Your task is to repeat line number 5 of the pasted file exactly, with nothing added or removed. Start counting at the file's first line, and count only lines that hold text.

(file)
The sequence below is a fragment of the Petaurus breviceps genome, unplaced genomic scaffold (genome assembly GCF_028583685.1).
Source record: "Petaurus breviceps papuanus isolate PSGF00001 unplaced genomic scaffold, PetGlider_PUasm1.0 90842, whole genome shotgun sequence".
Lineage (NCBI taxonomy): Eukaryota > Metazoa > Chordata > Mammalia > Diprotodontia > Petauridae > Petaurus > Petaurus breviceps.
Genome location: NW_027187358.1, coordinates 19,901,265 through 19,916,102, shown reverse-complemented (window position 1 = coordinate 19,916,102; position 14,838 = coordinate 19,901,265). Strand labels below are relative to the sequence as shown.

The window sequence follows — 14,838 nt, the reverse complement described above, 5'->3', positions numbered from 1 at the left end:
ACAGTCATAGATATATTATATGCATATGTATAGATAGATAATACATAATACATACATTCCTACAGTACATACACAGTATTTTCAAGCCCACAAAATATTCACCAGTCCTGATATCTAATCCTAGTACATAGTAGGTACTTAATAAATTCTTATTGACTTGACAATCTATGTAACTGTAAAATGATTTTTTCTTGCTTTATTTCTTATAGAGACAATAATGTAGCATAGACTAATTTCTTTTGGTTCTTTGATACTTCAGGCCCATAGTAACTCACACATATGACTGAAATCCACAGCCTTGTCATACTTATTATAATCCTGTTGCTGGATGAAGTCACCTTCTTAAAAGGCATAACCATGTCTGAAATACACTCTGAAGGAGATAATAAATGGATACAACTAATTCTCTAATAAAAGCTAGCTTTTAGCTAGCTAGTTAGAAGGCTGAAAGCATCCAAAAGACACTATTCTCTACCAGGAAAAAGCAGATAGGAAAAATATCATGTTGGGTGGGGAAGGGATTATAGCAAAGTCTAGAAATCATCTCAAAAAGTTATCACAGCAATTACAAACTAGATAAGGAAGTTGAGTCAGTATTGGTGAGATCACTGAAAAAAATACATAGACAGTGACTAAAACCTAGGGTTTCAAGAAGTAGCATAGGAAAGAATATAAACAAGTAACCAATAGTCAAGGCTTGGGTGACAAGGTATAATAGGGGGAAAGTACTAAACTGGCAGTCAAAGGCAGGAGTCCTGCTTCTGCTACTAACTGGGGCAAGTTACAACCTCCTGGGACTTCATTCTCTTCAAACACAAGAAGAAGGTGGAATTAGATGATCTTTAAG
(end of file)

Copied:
The window sequence follows — 14,838 nt, the reverse complement described above, 5'->3', positions numbered from 1 at the left end: